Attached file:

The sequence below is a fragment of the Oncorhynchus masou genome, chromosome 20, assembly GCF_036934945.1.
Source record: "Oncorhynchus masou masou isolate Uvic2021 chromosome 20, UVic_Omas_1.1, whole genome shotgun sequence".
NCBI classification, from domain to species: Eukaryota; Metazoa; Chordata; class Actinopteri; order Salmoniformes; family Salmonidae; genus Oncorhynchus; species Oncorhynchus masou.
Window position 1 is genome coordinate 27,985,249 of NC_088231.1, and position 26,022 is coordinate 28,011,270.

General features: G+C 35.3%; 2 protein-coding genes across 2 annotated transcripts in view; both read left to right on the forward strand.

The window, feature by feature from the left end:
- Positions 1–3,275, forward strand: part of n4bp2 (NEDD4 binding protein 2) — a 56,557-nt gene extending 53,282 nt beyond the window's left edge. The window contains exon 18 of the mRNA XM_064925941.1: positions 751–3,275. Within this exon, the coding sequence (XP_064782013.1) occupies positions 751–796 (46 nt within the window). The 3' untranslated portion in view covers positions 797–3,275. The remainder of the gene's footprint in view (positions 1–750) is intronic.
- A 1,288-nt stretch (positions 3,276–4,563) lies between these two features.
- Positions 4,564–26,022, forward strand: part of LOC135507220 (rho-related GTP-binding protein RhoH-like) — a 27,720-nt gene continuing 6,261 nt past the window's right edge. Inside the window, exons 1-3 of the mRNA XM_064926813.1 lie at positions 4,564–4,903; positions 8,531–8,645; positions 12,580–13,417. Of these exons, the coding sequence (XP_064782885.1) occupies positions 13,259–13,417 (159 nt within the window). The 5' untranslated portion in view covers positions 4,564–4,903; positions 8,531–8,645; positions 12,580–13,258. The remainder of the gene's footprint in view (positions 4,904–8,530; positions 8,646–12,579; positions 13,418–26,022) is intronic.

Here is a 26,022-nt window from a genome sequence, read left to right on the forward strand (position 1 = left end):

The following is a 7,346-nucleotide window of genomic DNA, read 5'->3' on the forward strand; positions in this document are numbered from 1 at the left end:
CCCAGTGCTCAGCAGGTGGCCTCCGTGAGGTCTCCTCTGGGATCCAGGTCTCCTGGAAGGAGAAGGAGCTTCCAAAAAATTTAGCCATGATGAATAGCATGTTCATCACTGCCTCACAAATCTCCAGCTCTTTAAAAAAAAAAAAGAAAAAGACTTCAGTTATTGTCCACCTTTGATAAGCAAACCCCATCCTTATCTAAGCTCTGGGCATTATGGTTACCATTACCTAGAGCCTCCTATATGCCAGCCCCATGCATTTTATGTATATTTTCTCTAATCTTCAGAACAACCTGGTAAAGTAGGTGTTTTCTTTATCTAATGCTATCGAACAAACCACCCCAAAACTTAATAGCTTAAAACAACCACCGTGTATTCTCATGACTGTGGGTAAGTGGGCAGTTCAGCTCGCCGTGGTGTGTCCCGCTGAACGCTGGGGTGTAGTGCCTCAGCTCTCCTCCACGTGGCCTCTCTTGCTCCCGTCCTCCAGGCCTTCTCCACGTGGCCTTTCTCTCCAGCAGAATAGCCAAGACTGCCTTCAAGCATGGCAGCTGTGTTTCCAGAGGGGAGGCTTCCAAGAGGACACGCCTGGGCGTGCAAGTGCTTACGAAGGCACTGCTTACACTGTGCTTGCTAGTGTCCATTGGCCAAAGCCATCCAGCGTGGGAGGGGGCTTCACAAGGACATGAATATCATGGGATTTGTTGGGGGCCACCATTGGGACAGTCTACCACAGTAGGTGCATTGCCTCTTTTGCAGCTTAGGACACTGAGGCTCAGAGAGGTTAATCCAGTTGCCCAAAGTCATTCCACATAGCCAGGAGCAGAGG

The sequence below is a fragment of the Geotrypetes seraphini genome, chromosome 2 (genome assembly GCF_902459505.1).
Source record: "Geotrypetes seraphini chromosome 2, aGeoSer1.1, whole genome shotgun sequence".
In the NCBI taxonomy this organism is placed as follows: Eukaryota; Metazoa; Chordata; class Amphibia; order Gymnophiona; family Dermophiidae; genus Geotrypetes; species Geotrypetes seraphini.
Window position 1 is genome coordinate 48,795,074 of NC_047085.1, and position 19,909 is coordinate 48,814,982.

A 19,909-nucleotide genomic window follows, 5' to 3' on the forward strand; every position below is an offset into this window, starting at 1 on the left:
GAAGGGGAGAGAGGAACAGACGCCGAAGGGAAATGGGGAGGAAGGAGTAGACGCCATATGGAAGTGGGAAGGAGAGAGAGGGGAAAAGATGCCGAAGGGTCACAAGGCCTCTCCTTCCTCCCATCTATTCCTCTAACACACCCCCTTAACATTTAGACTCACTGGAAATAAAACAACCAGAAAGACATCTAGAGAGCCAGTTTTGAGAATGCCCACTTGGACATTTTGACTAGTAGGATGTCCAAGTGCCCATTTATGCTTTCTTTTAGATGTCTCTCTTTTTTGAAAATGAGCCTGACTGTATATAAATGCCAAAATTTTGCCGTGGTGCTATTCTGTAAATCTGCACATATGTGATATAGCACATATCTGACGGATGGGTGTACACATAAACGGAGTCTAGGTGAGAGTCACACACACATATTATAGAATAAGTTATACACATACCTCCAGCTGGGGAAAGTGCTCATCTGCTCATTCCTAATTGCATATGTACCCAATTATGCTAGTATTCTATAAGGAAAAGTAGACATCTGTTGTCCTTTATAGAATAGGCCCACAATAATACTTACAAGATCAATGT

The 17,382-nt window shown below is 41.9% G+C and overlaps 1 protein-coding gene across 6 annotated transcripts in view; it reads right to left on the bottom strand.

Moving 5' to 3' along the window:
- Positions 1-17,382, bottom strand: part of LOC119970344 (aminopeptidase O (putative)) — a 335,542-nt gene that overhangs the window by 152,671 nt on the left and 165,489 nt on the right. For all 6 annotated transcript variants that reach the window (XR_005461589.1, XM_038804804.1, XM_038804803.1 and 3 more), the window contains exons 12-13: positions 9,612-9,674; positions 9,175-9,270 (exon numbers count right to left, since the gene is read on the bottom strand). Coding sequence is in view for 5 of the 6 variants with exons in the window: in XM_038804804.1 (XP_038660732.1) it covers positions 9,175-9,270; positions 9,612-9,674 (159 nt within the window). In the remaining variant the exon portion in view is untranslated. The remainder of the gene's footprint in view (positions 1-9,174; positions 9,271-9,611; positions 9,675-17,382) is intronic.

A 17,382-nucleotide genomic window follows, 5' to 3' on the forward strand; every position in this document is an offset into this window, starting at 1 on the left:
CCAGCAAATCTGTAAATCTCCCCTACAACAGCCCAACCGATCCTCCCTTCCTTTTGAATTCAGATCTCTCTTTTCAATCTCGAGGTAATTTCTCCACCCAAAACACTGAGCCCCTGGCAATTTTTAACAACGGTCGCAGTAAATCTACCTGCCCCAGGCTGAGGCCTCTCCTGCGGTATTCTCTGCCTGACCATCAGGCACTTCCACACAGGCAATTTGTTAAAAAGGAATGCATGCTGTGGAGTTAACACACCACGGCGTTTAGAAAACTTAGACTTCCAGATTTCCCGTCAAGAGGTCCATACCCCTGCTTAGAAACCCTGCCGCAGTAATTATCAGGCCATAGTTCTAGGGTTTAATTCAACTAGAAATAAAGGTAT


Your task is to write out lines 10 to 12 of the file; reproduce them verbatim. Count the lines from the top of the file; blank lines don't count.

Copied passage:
Here is a 26,022-nt window from a genome sequence, read left to right on the forward strand (position 1 = left end):

The following is a 7,346-nucleotide window of genomic DNA, read 5'->3' on the forward strand; positions in this document are numbered from 1 at the left end:
CCCAGTGCTCAGCAGGTGGCCTCCGTGAGGTCTCCTCTGGGATCCAGGTCTCCTGGAAGGAGAAGGAGCTTCCAAAAAATTTAGCCATGATGAATAGCATGTTCATCACTGCCTCACAAATCTCCAGCTCTTTAAAAAAAAAAAAGAAAAAGACTTCAGTTATTGTCCACCTTTGATAAGCAAACCCCATCCTTATCTAAGCTCTGGGCATTATGGTTACCATTACCTAGAGCCTCCTATATGCCAGCCCCATGCATTTTATGTATATTTTCTCTAATCTTCAGAACAACCTGGTAAAGTAGGTGTTTTCTTTATCTAATGCTATCGAACAAACCACCCCAAAACTTAATAGCTTAAAACAACCACCGTGTATTCTCATGACTGTGGGTAAGTGGGCAGTTCAGCTCGCCGTGGTGTGTCCCGCTGAACGCTGGGGTGTAGTGCCTCAGCTCTCCTCCACGTGGCCTCTCTTGCTCCCGTCCTCCAGGCCTTCTCCACGTGGCCTTTCTCTCCAGCAGAATAGCCAAGACTGCCTTCAAGCATGGCAGCTGTGTTTCCAGAGGGGAGGCTTCCAAGAGGACACGCCTGGGCGTGCAAGTGCTTACGAAGGCACTGCTTACACTGTGCTTGCTAGTGTCCATTGGCCAAAGCCATCCAGCGTGGGAGGGGGCTTCACAAGGACATGAATATCATGGGATTTGTTGGGGGCCACCATTGGGACAGTCTACCACAGTAGGTGCATTGCCTCTTTTGCAGCTTAGGACACTGAGGCTCAGAGAGGTTAATCCAGTTGCCCAAAGTCATTCCACATAGCCAGGAGCAGAGG